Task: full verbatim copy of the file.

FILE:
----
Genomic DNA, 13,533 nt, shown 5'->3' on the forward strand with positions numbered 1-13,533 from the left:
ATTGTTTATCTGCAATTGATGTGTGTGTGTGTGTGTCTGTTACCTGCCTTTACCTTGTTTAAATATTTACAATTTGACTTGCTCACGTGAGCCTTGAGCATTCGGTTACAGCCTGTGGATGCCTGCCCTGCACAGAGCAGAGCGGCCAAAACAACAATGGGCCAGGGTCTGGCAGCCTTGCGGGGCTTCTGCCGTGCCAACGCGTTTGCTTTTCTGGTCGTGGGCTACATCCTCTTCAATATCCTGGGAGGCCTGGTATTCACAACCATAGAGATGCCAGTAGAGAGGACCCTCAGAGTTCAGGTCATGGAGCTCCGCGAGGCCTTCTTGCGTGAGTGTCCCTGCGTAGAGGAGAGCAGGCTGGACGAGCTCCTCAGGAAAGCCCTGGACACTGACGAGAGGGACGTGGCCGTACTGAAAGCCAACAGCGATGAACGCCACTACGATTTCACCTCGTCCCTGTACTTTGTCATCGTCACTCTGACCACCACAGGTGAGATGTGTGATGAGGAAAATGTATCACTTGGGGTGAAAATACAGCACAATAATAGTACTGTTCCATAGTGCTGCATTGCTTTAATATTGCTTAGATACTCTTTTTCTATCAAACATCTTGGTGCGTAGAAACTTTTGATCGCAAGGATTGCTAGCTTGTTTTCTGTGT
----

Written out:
Genomic DNA, 13,533 nt, shown 5'->3' on the forward strand with positions numbered 1-13,533 from the left:
ATTGTTTATCTGCAATTGATGTGTGTGTGTGTGTGTCTGTTACCTGCCTTTACCTTGTTTAAATATTTACAATTTGACTTGCTCACGTGAGCCTTGAGCATTCGGTTACAGCCTGTGGATGCCTGCCCTGCACAGAGCAGAGCGGCCAAAACAACAATGGGCCAGGGTCTGGCAGCCTTGCGGGGCTTCTGCCGTGCCAACGCGTTTGCTTTTCTGGTCGTGGGCTACATCCTCTTCAATATCCTGGGAGGCCTGGTATTCACAACCATAGAGATGCCAGTAGAGAGGACCCTCAGAGTTCAGGTCATGGAGCTCCGCGAGGCCTTCTTGCGTGAGTGTCCCTGCGTAGAGGAGAGCAGGCTGGACGAGCTCCTCAGGAAAGCCCTGGACACTGACGAGAGGGACGTGGCCGTACTGAAAGCCAACAGCGATGAACGCCACTACGATTTCACCTCGTCCCTGTACTTTGTCATCGTCACTCTGACCACCACAGGTGAGATGTGTGATGAGGAAAATGTATCACTTGGGGTGAAAATACAGCACAATAATAGTACTGTTCCATAGTGCTGCATTGCTTTAATATTGCTTAGATACTCTTTTTCTATCAAACATCTTGGTGCGTAGAAACTTTTGATCGCAAGGATTGCTAGCTTGTTTTCTGTGT